Sharp AQUOS TAB SHT21 with IGZO screen hands-on

What a difference a display makes: in the case of KDDI's AQUOS PAD SHT21, announced yesterday, it's the promise of more than double the runtime simply by switching to Sharp's IGZO panel technology. The new LCD screen system – which plays with chemistry to make pixels smaller and thus reduce backlighting demands – has shown up on its second device for the Japanese market, so we wasted no time in checking out the new 7-inch Android tablet. Check out our hands-on video and some first impressions after the cut.

In terms of basic specifications, the AQUOS TAB SHT21 doesn't stray too far from the Android crowd. Running Ice Cream Sandwich on Qualcomm's 1.5GHz dualcore MSM8960 processor, paired with 1GB of RAM and 16GB of storage, the Sharp-made tablet includes 4G LTE, WiFi a/b/g/n (2.4/5GHz), Bluetooth 4.0, and 1-Seg digital TV – exactly what you'd expect for a new slate in the Japanese market.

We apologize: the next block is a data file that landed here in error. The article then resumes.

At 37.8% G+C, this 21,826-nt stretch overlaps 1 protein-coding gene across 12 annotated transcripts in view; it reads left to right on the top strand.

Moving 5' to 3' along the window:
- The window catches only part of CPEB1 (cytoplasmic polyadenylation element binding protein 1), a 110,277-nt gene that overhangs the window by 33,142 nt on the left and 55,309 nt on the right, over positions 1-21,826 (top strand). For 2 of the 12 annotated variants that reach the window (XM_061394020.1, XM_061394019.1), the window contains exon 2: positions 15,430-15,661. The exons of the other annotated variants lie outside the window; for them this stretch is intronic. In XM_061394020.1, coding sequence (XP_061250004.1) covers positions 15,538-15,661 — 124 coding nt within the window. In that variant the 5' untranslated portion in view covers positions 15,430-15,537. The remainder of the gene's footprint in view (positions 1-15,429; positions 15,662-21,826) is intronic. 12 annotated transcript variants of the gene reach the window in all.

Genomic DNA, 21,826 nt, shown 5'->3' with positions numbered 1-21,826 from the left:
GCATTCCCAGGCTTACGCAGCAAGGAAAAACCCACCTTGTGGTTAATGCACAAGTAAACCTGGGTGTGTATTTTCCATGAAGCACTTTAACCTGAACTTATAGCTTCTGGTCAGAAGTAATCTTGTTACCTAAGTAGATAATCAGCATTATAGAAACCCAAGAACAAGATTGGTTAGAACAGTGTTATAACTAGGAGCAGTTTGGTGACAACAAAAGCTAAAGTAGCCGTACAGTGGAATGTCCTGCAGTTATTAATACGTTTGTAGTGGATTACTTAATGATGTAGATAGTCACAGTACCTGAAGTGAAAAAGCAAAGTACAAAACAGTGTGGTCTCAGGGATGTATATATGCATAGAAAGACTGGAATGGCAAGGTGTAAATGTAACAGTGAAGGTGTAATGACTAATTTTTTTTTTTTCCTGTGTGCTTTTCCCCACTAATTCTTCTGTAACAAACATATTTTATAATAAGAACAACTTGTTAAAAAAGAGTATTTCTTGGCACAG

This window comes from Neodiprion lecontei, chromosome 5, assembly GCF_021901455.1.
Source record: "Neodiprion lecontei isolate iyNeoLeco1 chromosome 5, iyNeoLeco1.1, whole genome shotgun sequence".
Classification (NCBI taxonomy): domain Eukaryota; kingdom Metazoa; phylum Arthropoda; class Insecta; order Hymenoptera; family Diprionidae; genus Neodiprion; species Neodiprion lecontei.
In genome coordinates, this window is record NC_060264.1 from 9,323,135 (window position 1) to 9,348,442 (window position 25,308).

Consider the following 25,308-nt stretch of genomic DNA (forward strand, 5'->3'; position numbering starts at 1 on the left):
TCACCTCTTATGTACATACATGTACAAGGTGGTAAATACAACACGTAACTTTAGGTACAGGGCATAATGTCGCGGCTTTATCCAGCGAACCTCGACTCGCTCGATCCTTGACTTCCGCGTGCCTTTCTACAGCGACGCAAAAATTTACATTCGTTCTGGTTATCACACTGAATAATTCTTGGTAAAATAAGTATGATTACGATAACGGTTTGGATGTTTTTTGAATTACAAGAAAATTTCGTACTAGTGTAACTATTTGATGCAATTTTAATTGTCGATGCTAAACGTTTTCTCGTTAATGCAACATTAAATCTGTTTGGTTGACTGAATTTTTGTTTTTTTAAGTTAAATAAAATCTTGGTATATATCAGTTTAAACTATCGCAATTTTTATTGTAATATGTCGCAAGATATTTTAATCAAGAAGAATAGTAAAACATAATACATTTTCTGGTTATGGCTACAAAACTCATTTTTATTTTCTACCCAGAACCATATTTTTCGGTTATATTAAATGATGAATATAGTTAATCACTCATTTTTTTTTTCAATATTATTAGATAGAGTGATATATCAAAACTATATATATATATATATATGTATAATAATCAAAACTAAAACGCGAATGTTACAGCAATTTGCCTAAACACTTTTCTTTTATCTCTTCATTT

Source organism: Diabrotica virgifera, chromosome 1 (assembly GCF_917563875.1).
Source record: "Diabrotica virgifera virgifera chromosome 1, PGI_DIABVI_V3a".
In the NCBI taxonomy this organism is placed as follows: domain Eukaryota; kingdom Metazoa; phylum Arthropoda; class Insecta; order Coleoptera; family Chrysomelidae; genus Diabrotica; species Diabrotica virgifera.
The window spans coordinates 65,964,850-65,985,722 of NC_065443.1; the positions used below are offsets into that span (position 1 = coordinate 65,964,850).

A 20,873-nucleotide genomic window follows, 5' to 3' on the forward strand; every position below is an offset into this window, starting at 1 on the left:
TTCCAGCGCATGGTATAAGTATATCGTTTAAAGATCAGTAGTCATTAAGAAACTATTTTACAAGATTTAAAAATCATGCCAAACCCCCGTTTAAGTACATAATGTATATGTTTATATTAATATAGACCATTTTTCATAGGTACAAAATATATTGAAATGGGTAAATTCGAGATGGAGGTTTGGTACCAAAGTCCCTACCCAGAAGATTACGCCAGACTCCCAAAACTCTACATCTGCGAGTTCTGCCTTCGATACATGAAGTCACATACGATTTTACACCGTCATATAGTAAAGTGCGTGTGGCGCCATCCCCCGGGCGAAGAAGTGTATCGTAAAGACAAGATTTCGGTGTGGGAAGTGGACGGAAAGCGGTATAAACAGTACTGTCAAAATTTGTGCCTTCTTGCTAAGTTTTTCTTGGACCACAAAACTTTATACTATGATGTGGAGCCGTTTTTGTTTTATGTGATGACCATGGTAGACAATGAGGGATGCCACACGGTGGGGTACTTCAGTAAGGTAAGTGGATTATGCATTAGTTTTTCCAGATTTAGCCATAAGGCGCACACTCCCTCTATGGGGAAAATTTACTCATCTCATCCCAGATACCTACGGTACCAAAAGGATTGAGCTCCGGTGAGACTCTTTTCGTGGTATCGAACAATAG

However, it's the IGZO screen that's the real talking point here. Most of the time, it looks just like a regular LCD IPS panel, only it's sipping roughly half the power. Crank up the brightness, however, and it's significantly brighter at its maximum than a traditional tablet; we weren't able to take the SHT21 outdoors, but from what we've seen we've little doubt that you could comfortably use it without having to shade the screen in strong sunlight.

In the hand, it's easier to hold than our other Japanese Android tablet of preference, the NEC Medias Tab UL, and the digital stylus works well for navigation and sketching. Android 4.0 runs smoothly, even with KDDI's customizations, and overall it's slim and lightweight. KDDI is yet to confirm pricing, though we know the SHT21 will hit shelves in December.

With battery technology proving to be the laggard in today's digital arms race, technologies like IGZO are becoming increasingly important to squeeze runtime out of devices without weighing them down. So far nobody at Sharp is saying when IGZO panels will show up on devices outside of Japan, but we're hoping it's sooner rather than later.